Summer 2024: June 17 – July 26
The Playwright’s Lab is where you will find an artistic home, with new play development as its rock-solid foundation. Playwrights, directors, actors and dramaturgs gather for a dynamic and intensive six-week summer session to build community, gain new skills, make new connections, and gain the confidence to turn today’s inspiration into tomorrow’s new plays. Choose the program that’s right for you, an M.F.A. in playwriting, M.A. in New Play Development, or certificate program in directing, performance, or dramaturgy.
The Playwright’s Lab
Students work with some of the most important names in new play development. The Playwright’s Lab has garnered dozens of national awards and commendations from the Kennedy Center American College Theater Festival–including the Kennedy Center Gold Medallion, considered one of the highest honors in educational theatre. But our greatest achievement is the way in which our program offers a collaborative and creative community, where people who came looking for a graduate school found an artistic home.
New Works Initiative
Playwright’s Lab students have had readings and productions in major theatre centers. These include Los Angeles, Washington, D.C., and Manhattan. Smaller regional theatres in places like Roanoke and Burlington, Vermont, have also welcomed our students.
The New Works Initiative helps cover the cost of student readings/productions in legitimate theatres. This encompasses the playwright’s travel expenses as well as production costs.
The initiative also makes it possible for student writers to work with guest professional directors. It supports their work as actors, dramaturgs, and designers on plays by important guest writers.
If you wish to support the New Works Initiative of the Playwright’s Lab, you may do so online. Be sure to select “other” and designate that the gift is for the New Works Initiative.
Students get their M.F.A. in three to five six-week summer sessions. You’ll work with visiting professional faculty, artists-in-residence, and guest speakers, developing personal and professional relationships. This can lead to reading and production credits before graduation.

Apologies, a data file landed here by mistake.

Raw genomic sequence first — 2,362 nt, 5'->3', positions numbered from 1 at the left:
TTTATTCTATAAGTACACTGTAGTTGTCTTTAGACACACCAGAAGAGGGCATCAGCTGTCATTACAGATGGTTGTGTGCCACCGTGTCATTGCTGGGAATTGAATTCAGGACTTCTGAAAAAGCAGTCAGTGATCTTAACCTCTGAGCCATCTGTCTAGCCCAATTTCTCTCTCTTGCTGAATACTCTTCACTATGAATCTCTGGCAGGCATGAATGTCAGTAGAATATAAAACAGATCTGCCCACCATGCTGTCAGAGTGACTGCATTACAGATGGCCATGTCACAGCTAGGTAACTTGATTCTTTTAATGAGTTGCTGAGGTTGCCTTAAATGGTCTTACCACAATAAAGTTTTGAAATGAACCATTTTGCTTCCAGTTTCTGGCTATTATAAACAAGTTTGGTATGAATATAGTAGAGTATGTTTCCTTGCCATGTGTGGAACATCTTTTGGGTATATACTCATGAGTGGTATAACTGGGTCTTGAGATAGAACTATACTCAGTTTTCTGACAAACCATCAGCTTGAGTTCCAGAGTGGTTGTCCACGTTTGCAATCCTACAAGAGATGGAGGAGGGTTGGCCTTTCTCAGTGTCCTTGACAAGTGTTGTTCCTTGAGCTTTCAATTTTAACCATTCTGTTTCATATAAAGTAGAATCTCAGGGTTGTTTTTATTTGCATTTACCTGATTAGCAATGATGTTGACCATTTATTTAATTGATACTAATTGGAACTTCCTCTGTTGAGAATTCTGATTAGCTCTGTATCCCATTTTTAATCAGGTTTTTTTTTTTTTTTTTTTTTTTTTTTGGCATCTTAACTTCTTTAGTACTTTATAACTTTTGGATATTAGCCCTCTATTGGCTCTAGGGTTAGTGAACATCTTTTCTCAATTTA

- Summer 2024 tuition: $865 per credit hour, or $10,380 for the normal load of three four-credit courses.
- New students must pay a nonrefundable deposit of $400 within two weeks of their acceptance. Returning students must pay a nonrefundable deposit of $200 by May 15 (deposits credited toward summer tuition charges).
- Technology fee: $150/summer
- Housing: $1,360
- Health services: $45
Student scholarships are available. To apply for these, students must complete the FAFSA annually.
How do you select your guest speakers and visiting faculty?
One of the greatest strengths of our Playwriting M.F.A. program is our visiting faculty and guest artists. Our unique schedule allows some of the best known names in new play development to participate in ways that wouldn’t be possible in a traditional program. Busy working professionals can fit in six weeks of teaching much easier than five months.
We ask our M.F.A.s who they would be interested in meeting and learning from, as well as what types of courses they feel they need in their plan of study. If we’re doing a class on American Women Playwrights, we’re going to bring in people like Erin Courtney and Naomi Wallace. If we’re doing a course on Experimental Playwriting, we’re going to bring in Ruth Margraff and W. David Hancock.
We bring in experts representing every aspect of professional theatre—playwrights, agents, directors, artistic directors, dramaturgs, producers, composers, agents, publishers, designers, actors, and lots of other disciplines.
We invite individuals who’ve made an impact on modern theatre with their own work who also have a proven record of successful and inspirational teaching or a history of helping emerging talents find their voice and be heard by a wider audience.
A successful community shares a common philosophy and enthusiasm for the mission it embodies, so we want visiting faculty and guest artists who will be good ambassadors for the program. What our guests and faculty say about Hollins has a huge impact on who is willing to come in the future.
We look at more than resume and reputation, we look for those who are eager to join our community, and excited about helping it grow.
Often, we’ll invite someone as a guest responder for the festival of student readings. If that goes well, we might invite them back as a guest speaker, and then (if it fits our curriculum) we may invite them back for a summer of teaching.
We don’t want people who are trying to find work, we want people who will help us create new work together.
What are you looking for in a statement of purpose or letter of interest? How important is that to the application as a whole?
In a lot of ways, your letter of interest is at least as important as your writing sample.
Of course we want to accept writers with demonstrated facility in form and craft. We’re looking for interesting ideas, interesting characters, and a passion for writing that will carry you through all the demands of an M.F.A. program.
At the end of the day, though, it won’t be your plays that go to classes, participate in discussions, interact with our faculty, guests, and other students. You will be. Your writing sample introduces your work to us, your letter of interest introduces you.
That’s pretty important stuff, there. Lots of pressure, but the only good introduction is an honest one. In short, be yourself. Trying to be anyone or anything else is more work than it is worth.